• meat product packaging, it’s now made with a single material
  • milk bottle top colours to a lighter shade, this makes them easier to recycle
  • Pizza bases from polystyrene to cardboard
  • Our own-brand straws are not paper not plastic
  • Irresistible tomato packaging from plastic to cardboard
  • recycling labelling to say what most councils say

We also stock compostable carrier bags in selected stores in England and Scotland. They can be used to carry shopping home and then within food waste caddies and bins.

You can read more about how some of our food packaging is keeping food fresher for longer.

What we’re tackling next

We’re always working to make our food packaging easier to recycle. Next, we’re working on:

Iain Ferguson
Environment Manager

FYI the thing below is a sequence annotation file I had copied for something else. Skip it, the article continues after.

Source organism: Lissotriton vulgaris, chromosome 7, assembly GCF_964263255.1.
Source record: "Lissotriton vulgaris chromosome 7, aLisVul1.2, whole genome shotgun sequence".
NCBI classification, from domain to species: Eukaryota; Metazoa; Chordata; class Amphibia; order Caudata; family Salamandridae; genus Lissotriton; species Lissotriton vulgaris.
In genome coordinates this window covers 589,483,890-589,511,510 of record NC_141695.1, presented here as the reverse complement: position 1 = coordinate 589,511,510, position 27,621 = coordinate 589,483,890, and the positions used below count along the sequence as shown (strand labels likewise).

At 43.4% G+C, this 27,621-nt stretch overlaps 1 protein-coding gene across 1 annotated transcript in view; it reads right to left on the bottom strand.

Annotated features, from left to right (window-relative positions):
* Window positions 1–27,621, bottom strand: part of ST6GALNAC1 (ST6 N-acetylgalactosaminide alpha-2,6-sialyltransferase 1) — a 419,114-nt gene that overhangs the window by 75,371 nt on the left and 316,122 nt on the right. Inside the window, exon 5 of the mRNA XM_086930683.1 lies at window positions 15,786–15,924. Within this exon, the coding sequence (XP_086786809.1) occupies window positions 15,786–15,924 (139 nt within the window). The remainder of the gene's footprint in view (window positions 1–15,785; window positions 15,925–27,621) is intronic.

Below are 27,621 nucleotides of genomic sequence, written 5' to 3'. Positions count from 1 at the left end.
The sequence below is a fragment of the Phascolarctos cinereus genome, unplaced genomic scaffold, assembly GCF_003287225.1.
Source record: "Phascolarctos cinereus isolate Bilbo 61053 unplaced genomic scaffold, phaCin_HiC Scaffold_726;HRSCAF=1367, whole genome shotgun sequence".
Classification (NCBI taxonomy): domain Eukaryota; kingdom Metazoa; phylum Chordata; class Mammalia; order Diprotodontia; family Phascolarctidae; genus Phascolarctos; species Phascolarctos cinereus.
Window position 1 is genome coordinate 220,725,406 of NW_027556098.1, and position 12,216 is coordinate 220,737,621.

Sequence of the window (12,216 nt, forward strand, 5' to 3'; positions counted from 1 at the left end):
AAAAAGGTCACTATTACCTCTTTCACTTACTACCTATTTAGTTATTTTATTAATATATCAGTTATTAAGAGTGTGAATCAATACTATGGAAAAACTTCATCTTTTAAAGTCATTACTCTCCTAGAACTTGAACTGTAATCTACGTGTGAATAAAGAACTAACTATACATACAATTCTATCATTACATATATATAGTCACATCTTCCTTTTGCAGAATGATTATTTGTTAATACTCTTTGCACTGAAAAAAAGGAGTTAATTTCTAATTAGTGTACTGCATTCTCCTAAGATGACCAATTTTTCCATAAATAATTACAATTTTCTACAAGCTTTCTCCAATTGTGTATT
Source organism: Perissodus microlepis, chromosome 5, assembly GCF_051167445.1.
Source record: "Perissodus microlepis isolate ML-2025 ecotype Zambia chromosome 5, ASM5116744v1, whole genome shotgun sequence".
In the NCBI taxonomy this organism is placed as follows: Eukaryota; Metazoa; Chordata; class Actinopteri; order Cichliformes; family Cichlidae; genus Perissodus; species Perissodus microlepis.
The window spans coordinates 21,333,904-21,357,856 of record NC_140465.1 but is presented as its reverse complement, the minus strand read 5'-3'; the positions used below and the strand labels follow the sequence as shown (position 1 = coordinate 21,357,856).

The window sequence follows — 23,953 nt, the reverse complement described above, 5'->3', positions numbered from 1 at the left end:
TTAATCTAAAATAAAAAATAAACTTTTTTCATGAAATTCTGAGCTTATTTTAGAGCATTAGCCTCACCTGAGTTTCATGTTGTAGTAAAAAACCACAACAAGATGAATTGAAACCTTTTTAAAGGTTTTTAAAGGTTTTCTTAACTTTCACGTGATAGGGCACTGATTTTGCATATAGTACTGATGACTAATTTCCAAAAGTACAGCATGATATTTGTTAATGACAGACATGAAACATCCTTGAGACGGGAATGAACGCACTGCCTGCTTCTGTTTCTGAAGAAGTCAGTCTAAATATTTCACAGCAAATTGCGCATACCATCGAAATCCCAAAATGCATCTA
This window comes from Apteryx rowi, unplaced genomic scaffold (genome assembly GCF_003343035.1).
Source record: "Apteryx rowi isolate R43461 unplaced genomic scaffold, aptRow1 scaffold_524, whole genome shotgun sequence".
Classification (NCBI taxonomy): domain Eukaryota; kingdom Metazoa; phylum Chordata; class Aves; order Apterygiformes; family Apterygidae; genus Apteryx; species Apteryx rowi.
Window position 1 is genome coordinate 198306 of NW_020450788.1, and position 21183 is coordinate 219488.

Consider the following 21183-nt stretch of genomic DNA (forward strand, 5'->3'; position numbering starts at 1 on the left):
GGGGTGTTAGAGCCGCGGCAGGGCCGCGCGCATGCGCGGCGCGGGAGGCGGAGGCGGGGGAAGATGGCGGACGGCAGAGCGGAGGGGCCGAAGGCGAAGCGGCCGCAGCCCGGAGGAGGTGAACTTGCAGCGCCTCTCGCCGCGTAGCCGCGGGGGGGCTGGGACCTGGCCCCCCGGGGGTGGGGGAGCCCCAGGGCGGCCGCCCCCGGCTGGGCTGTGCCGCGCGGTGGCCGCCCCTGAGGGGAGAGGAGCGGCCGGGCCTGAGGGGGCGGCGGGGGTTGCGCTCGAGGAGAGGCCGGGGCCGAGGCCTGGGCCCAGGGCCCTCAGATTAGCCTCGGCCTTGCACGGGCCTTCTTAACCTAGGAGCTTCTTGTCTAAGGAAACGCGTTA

Join the conversation! 37 Comments

  1. I was disappointed to see that my local Co-op had replaced paper bags for putting loose bakery goods in, had been changed to plastic bags.

    Why has this been done? Surely this is a backwards step?

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  2. […] We know that the issues of waste, packaging and recyclability are a big concern for our members and customers. Last year Co-op Members voted to make 100% of our packaging easy to recycle. […]

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  3. […] • extended our unique and pioneering Fairtrade policy to include tea, coffee and bananas • helped 14 survivors of modern slavery gain employment at our Co-op through our unique Bright Future programme • continued our work to ensure 100% of the plastic we use is 100% recyclable by 2020, increasing the p… […]

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  4. […] 71% of Co-op branded product packaging is easy to recyclable – we’re aiming for 80% by 2020 […]